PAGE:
Simon Says Plot
Villain forces the Hero to do their bidding because of some leverage they hold


(permanent link) added: 2011-06-01 14:54:29 sponsor: KJMackley (last reply: 2011-07-13 19:27:16)

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The villain needs something done, but they just don't have the resources to accomplish it. But they know that the hero would likely have better luck, after all The Good Guys Always Win. So instead of foolishly wasting their own resources only to possibly fail, they either kidnap the heroes' wife or a Bus Full Of Nuns and use that as coersion. This is inherently different from a mere kidnapping ploy or Bruce Wayne Held Hostage, as such things are meant to just lure the hero into a trap.

A similar variation is the villain just trying to test out the skills of the hero. Using a similar incentive (innocents in danger) they want to watch the hero push their skills and intelligence to their limits.

The core of the story is the hero receiving messages and instructions to do seemingly random things, all the while often trying to determine the goal involved, the identity of the enemy and how to escape the ordeal without anyone dying. In the end there are usually two scenarios present, either ignore the villain and innocents die or help the villain and they get what they want. The only way out of the problem is to Take a Third Option.

Compare Criminal Mind Games.

Examples:
  • An episode of Angel had Wolfram and Hart use an evil psychic to send visions to Cordelia (who normally receives visions from The Powers That Be to instruct the team) that end up leaving physical injuries on her. As the team realizes they were putting together an Artifact of Doom Angel confronts W&H. Lila explains the ultimatum, release a demon from a prison in another dimension and they'll stop hurting Cordelia with those visions. Angel went along with the plan, and once he released the demon "Billy" to them he killed the psychic and told Lila that will be the last time he negotiates with them.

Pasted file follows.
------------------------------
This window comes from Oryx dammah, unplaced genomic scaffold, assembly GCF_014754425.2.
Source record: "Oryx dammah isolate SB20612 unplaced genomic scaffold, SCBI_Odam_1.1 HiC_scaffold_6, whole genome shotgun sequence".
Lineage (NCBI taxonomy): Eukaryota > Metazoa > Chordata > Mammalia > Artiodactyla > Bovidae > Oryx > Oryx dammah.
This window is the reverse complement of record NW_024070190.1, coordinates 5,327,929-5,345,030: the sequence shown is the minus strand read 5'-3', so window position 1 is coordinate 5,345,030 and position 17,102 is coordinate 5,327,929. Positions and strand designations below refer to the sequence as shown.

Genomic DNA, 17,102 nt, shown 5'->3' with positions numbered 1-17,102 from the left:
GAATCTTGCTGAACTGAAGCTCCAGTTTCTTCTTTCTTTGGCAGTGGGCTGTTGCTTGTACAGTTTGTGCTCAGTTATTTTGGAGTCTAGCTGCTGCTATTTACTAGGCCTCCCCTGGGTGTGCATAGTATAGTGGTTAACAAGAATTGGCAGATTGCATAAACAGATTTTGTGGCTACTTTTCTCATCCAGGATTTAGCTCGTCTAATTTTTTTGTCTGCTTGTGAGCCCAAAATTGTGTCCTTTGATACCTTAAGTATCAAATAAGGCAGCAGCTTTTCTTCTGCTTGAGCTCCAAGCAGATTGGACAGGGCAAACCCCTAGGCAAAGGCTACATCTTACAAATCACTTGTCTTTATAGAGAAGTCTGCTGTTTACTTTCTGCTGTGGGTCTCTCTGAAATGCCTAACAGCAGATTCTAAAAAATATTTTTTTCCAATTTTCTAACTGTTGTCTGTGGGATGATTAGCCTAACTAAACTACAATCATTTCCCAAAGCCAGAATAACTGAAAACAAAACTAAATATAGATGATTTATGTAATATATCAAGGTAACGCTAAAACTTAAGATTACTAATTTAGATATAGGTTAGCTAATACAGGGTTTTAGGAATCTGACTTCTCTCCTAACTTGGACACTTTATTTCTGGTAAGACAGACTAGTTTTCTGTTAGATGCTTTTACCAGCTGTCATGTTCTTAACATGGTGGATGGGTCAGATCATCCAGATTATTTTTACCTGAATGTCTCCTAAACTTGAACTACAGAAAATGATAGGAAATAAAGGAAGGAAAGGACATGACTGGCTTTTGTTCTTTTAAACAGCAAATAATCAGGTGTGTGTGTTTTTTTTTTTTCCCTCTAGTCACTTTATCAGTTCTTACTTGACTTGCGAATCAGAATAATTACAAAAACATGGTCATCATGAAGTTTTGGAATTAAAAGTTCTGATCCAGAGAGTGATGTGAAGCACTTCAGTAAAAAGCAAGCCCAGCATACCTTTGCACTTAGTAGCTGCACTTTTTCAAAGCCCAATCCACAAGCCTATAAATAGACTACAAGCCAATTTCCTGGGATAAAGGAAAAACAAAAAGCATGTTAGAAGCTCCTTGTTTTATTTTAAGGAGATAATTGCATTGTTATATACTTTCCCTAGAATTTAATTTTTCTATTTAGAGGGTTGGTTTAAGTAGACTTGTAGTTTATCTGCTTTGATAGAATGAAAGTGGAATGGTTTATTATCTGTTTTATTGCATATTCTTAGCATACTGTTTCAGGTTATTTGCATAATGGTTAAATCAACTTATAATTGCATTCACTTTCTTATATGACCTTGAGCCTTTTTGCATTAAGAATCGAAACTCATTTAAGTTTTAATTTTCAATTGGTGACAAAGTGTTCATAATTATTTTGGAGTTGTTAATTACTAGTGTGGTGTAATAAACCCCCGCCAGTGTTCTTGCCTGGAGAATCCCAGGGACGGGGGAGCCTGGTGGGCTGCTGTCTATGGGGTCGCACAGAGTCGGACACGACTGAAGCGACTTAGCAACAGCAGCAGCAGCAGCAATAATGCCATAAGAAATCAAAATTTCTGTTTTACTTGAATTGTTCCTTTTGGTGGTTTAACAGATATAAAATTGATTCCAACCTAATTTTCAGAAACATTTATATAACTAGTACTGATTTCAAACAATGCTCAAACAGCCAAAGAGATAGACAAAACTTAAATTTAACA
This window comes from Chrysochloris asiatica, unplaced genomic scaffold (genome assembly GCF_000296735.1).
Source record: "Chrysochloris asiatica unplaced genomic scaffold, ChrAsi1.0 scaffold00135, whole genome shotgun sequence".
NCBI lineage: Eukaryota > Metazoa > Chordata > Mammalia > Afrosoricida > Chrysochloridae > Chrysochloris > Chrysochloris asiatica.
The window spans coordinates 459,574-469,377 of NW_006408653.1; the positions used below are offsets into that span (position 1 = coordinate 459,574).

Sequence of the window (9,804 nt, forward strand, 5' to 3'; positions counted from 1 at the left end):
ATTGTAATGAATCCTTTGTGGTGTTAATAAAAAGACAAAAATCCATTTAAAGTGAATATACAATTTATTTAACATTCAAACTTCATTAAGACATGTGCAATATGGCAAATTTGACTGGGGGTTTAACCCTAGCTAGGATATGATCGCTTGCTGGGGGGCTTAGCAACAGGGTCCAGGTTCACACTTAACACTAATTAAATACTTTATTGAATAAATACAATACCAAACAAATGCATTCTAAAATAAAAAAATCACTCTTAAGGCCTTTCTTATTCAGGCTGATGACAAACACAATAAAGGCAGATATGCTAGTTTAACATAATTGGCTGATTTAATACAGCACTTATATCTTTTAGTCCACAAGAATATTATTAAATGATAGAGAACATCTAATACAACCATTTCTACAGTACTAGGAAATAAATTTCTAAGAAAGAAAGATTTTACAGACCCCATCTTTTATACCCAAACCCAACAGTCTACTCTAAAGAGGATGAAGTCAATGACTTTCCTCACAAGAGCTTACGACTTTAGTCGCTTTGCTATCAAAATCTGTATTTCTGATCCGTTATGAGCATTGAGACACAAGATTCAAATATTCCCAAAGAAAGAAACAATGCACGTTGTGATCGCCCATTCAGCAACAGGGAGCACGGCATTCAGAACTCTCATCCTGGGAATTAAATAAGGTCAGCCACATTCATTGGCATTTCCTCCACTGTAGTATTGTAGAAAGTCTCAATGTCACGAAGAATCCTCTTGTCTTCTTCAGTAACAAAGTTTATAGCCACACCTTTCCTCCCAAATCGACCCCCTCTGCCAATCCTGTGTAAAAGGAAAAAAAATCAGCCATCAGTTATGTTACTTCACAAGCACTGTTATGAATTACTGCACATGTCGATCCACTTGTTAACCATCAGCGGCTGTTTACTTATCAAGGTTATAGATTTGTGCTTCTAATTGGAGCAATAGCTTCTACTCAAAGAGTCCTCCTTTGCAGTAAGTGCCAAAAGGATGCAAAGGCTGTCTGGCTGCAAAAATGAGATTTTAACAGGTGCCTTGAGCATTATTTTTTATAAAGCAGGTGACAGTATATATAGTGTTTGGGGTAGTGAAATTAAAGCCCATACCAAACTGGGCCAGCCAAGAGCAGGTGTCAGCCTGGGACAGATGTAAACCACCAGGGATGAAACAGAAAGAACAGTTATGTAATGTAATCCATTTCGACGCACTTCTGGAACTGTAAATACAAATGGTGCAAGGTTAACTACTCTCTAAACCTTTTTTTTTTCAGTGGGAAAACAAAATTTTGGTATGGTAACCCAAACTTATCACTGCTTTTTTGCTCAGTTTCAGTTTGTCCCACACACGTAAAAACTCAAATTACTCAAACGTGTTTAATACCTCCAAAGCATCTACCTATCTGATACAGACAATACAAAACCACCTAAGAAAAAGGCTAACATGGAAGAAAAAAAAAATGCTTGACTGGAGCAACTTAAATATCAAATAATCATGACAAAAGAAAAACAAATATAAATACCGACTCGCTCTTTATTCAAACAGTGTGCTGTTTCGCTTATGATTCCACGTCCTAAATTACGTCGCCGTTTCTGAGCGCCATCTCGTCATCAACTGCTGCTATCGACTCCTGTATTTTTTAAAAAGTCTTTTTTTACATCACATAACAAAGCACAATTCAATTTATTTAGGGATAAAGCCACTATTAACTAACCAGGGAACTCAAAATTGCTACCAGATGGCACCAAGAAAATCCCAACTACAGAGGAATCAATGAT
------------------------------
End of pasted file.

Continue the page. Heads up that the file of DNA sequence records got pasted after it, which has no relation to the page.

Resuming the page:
• The exact name of the "game" played in Die Hard With A Vengence is "Simon Says," after the villain of the movie Simon. Having a fixation on John McClane and needing a distraction, this whole plan had a two-fold nature: getting revenge on McClane and throwing the entire New York police in disarray trying to figure out his ultimate goal. The leverage they used was a series of bombs planted around the city.
  • Sherlock used this as it's main plot in the third episode. A mysterious individual is directing Sherlock to not only identify but also solve specific cases (some of which have not even been identified as criminal cases), using a hostage strapped with explosives to call him up and give him clues, directions and a time frame to complete it in. As it turns out, the entire ordeal was to keep him distracted from an earlier case that Holmes had initially dismissed, and even then the whole thing was a fun game for Moriarty.
  • Several episodes of Psych have Shawn matching wits with the "Ying Yang" serial killer, who approaches the entire thing with a sadistic glee and nothing else.
  • Michael Westen of Burn Notice has also found himself in similar problems, twice just with the recurring villain Brennan. Michael, being skilled at the Batman Gambit himself, will constantly try to twist the scenario to his advantage and both times he escapes the situation because of the work done by his team. In season two he found himself "employed" by the group that burned him and the Myth Arc of the first half had him doing various projects without knowing the ultimate goal, which he managed to piece together by never letting himself get too far behind. Unique in that scenario is that Michael had the option of backing out with no problem, but he stayed in solely because he wanted to disrupt their plans from the inside.
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